“Harem and MC Hammer pants. Let’s leave those back in the early ’90s where they belong. However, I’ll admit that some of the less exaggerated harem pants work for almost every woman, especially for those with a slim top half. I love Chloé, Emporio Armani, Just Cavalli, Paul Smith, and Derek Lam’s interpretations. Those who want to try harem pants have to learn a few rules: You must balance the voluminous silhouette of the pants by defining your waist with a fitted top or something you can tuck in, and the heels should be high.”

Biggest fashion pet peeve:

“Girls not telling their friends to change their outfit before going out. I know that as females we have some catty behavior, but letting your girlfriend go out looking frumpy or unkempt is just wrong. It’s tough to be honest, but I really appreciate it when my girlfriends tell me to change because the outfit I’m wearing isn’t flattering for my body. I see this way too often, and something’s gotta give. Another pet peeve: When women, particularly moms, tuck T-shirts into their jeans and wear sneakers. What makes it even worse is that the seat of the jeans is usually halfway up their back, the waistband about five inches above their navel.”

Best advice for the fashionably inept:
“It’s easy to get lost and overwhelmed when looking for style/fashion ideas to update your closet, especially if you know nothing about it. My mom always said to love your body and always feel comfortable in what you’re wearing. That’s good advice. If you have any doubts about your ensemble, you should change because you’ll feel even more miserable when you step outside the door. You should also find a good tailor because nothing that comes off the rack, no matter the price, is tailored to fit your body. This is a basic rule that everyone, male or female, must observe. It kills me when I see people with beautifully made clothes that drape sluggishly or awkwardly on their bodies. Oh, and one more thing: Sprint to your nearest Barnes & Noble to grab a copy of The Little Black Book of Style by former Elle editor-in-chief Nina Garcia. Your closet and wallet will thank you.”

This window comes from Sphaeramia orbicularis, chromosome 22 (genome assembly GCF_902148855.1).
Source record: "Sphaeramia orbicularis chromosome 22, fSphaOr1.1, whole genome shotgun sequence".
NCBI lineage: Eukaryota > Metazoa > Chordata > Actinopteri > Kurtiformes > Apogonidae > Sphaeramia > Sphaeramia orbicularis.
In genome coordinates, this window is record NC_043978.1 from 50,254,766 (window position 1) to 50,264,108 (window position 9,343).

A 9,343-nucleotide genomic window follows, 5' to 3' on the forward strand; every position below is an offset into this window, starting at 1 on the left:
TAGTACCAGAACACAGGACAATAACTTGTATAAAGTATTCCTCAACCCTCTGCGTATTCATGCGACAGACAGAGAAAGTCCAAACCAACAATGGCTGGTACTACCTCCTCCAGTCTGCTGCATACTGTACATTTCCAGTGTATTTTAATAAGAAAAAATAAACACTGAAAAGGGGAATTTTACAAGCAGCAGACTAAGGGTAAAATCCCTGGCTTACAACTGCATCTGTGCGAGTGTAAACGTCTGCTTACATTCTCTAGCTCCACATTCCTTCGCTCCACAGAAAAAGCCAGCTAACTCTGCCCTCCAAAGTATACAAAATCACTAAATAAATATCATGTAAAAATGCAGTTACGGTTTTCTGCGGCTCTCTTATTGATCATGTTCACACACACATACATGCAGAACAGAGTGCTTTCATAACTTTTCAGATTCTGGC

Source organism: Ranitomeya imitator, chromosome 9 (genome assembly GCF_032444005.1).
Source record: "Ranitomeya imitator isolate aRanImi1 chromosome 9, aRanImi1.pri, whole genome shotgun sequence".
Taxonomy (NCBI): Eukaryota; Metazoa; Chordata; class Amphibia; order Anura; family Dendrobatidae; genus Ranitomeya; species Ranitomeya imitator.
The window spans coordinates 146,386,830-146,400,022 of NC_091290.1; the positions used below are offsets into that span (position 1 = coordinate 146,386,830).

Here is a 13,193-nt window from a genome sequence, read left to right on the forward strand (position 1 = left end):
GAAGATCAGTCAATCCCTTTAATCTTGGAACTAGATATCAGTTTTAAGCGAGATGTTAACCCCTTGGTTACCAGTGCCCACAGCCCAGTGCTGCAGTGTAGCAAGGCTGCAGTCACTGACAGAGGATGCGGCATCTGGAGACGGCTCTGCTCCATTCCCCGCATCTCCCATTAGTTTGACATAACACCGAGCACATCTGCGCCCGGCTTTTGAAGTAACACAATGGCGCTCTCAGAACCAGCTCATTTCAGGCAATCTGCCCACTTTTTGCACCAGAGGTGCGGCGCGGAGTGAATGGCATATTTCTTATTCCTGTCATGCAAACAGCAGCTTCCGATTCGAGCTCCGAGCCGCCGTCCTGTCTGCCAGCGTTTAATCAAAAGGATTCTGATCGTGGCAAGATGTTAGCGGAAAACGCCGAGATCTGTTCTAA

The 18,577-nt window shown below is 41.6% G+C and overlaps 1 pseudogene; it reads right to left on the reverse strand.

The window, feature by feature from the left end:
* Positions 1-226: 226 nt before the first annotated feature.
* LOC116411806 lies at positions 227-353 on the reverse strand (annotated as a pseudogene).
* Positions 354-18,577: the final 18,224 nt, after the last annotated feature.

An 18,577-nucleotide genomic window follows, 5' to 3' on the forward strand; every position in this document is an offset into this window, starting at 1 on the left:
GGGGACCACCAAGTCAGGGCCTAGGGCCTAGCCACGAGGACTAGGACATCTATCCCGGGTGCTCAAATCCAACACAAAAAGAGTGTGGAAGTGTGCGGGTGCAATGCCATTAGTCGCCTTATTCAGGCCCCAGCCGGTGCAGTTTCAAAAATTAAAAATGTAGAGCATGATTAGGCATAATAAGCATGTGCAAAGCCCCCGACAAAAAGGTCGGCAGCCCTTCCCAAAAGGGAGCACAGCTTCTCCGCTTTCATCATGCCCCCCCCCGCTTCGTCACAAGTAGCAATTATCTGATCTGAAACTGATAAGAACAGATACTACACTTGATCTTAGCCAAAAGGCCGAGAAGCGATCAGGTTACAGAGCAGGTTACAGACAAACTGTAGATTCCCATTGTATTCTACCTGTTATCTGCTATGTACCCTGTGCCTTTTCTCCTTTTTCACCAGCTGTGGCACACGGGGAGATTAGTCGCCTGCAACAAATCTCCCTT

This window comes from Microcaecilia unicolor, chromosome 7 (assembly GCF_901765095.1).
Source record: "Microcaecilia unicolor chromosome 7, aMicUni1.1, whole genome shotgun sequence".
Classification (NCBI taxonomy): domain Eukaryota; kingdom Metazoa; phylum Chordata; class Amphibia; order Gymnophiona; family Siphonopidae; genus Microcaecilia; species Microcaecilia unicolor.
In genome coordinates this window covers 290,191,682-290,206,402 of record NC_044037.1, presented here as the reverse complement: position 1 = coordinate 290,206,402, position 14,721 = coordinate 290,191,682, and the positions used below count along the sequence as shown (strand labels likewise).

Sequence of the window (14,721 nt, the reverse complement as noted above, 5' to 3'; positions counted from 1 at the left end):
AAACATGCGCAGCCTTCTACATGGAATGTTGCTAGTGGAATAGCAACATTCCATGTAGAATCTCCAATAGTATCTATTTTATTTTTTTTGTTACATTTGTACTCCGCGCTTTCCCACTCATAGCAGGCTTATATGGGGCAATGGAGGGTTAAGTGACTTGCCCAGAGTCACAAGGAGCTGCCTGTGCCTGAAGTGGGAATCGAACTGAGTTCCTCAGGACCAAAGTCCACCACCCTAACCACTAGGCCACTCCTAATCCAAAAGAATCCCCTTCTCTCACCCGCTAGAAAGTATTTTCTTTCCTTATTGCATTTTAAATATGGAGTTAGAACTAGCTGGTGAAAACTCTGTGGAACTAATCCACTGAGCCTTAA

Best advice for fashionistas during the bummer economy:
“Fast-fashion stores such as H&M, Target, and Zara are your best friends. You can get the trendiest pieces from designers for less. With collaborations from high-end designers such as Matthew Williamson for H&M, which hits stores April 23, and Alexander McQueen and Erickson Beamon for Target—currently in stores—you can stay on trend for less. If you really want to splurge on a designer piece, opt for an investment accessory such as a Bottega Veneta belt than can be worn season after season with jersey dresses or jeans.”

Favorite boutique for a splurge:
“I live in Glover Park, so I usually walk to the boutiques on Wisconsin Avenue, Northwest, for convenience. My go-to place for a good splurge is Urban Chic, where I can find some of my favorite designers such as Catherine Malandrino and Shoshanna. Plus the girls there are really friendly and usually know what I like and what works for me. I also frequent We One You Two and Cusp because they carry some designers that aren’t in other stores.”

Favorite place to shop online:
“I hate pushy salesladies and usually prefer to shop online. My favorite place to shop, hands down, is Gilt Groupe, a by-invitation-only sample-sale site that provides access to men’s, women’s, and children’s luxury brands at prices up to 70 percent off retail. Each sale lasts 36 hours and features styles from designers such as Oscar de la Renta, Valentino, Marc Jacobs, Carolina Herrera, Michael Kors, and Judith Ripka. I also use a Web site called ShopStyle. It’s like a library of all the major stores and online boutiques; type in anything you want, and it searches through store inventories to find what you’re looking for. It also lets you assemble your favorite looks into a style book, just like a fashion editor would, and share it with friends or buy the entire look instantly.”

Most fashionable Washington neighborhood: